£6 Million Fund To Support Library Partnerships With The Arts
In these times of austerity, the Parliamentary Information Office of the Parliamentary
Yearbook is currently following closely the arrangements for the funding of arts and
heritage organisations for a major feature in the next edition
At the government’s request, Arts Council England assumed responsibility for the
development of public libraries in October 2011. The Government and the Arts Council
invest more than £500,000 a year to support development work in libraries.
A package of measures to support a vibrant, sustainable, 21st Century public library service
was announced by Culture Minister Ed Vaizey last week in a speech to the 7th National
Library Services conference in London.
Outlining his vision for the future of libraries in England, Mr Vaizey announced that: the Arts
Council will make £6 million available to help libraries work with arts and cultural
organisations and local communities; a series of pilots will test automatic library membership
for primary school children; and, for the first time, comparative reports will be published to
show how library authorities’ services compare across England.
Mr Vaizey said:
“Despite the pressures on local authority budgets there continues to be innovation and
development in library services up and down the country. And now that Arts Council England
has taken on responsibility for the development of libraries, individual services are forging
important new links with arts and cultural organisations.
“I want to see libraries expand their role and become hubs for access to local arts and
culture. The Arts Council fund is a hugely exciting development for our vital library services.”
The three new initiatives are:
a £6 million Arts Council fund – as part of the Grants for the Arts programme - designed
to help people get involved in arts and cultural activity through libraries. The grants,
which will be open to applications from September, will be available to library authorities
in England to fund partnerships with artists, arts organisations and cultural bodies. Arts
Council England will release details of how library services can apply to the Grants for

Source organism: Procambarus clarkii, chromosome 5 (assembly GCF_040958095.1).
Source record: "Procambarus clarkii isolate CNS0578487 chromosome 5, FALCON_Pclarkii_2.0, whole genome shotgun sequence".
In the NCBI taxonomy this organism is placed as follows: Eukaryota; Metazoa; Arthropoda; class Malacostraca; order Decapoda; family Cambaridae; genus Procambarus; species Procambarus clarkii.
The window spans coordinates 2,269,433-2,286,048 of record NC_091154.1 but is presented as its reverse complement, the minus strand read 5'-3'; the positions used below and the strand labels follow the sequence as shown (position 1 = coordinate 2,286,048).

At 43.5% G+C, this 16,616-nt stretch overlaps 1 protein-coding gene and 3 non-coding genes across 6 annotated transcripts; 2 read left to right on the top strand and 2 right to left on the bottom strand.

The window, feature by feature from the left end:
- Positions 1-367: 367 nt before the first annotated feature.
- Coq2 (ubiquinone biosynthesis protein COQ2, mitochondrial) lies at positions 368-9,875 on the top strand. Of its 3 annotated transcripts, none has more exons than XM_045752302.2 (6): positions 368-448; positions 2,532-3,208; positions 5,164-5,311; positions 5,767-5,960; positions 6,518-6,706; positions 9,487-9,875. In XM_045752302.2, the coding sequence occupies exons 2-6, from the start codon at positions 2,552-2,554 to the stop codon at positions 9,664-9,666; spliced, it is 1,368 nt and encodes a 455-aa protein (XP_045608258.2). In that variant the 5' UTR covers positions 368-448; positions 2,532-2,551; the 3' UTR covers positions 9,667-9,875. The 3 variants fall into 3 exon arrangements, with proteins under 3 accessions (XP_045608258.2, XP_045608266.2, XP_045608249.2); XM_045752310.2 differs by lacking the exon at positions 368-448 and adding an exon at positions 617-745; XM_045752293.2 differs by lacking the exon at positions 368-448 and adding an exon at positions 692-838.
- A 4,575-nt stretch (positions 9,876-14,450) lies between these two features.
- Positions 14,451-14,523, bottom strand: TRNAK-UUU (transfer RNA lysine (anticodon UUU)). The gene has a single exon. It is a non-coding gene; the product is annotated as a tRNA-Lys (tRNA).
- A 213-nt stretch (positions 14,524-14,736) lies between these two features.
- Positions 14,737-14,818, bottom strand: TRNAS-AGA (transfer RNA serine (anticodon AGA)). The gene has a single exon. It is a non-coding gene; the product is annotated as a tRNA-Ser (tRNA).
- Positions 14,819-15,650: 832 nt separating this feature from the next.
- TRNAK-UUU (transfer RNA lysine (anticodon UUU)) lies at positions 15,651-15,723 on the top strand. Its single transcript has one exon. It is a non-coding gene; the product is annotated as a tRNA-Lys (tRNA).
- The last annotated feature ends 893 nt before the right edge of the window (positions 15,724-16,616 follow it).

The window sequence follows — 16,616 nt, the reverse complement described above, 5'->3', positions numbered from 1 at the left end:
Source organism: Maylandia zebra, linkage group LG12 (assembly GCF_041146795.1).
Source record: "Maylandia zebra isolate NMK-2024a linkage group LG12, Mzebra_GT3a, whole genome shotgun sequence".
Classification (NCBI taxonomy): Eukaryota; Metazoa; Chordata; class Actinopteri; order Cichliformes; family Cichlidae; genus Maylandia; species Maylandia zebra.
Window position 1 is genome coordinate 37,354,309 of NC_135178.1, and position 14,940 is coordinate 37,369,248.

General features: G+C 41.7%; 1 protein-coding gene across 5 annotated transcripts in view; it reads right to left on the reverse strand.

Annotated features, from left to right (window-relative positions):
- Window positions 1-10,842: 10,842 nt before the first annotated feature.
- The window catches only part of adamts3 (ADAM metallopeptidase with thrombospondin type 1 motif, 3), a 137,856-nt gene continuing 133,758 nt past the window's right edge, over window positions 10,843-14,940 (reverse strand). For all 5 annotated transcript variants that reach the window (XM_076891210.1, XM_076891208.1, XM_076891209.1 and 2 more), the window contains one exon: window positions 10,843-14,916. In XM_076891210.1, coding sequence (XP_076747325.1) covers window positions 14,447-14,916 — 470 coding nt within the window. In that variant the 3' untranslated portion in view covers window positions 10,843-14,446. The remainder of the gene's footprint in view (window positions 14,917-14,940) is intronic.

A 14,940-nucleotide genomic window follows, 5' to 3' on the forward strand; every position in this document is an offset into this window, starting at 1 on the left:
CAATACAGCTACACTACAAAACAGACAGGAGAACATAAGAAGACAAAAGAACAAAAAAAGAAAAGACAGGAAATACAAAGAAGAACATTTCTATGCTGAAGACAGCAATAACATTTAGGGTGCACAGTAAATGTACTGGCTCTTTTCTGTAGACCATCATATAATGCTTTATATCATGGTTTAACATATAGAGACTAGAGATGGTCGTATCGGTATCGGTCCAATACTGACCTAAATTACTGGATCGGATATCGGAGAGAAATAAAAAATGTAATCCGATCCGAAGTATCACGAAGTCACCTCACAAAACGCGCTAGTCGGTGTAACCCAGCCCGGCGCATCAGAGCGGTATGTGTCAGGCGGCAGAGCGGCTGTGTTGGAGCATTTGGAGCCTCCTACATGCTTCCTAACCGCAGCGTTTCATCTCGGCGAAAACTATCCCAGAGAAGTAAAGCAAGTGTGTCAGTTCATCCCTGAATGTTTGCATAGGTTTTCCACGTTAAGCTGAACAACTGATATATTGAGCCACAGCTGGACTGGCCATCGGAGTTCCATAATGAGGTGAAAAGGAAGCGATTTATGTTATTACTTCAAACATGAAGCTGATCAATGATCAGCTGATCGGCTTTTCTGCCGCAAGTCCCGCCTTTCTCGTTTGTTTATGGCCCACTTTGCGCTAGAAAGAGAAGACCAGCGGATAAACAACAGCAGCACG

the Arts fund to encourage public libraries to work with artists and arts organisations
before the fund opens to applications in September 2012.
new ‘comparative profile reports’ for all library authorities in England, commissioned and
paid for by the Department for Culture, Media and Sport (DCMS) for one year. The
reports, developed by the Chartered Institute for Public Finance and Accounting
(CIPFA), will allow library authorities to benchmark their services against others across
the country. The DCMS-commissioned reports, based on 2011/12 survey data, are
expected to be published in December and will help library authorities to consider their
performance and improve services. This will allow authorities to compare their services
to a grouping of comparable authorities, known as their “nearest neighbours”, and
improve services if necessary. Library authorities will be able to commission their own
individual reports from CIPFA for years other than 2011-12, including their reports for
2010-11, which are available now. The data will be publicly available on-line
adopting former Children’s Laureate Michael Rosen’s idea of piloting the introduction of
library cards for primary school children. DCMS, the Department for Education (DfE) and
the Arts Council will launch pilot projects in September to explore which models work
best. Former Children’s Laureate Michael Rosen addressed the idea of library cards for
primary school children to Ministers at DfE. The Government will announce the pilot
areas and different models in September.
We shall be adding to the article as there are further developments and any changes to the
plans will be reflected in the content. A full report covering arts and culture funding of will be
published in print and online in the next edition of the Parliamentary Year book.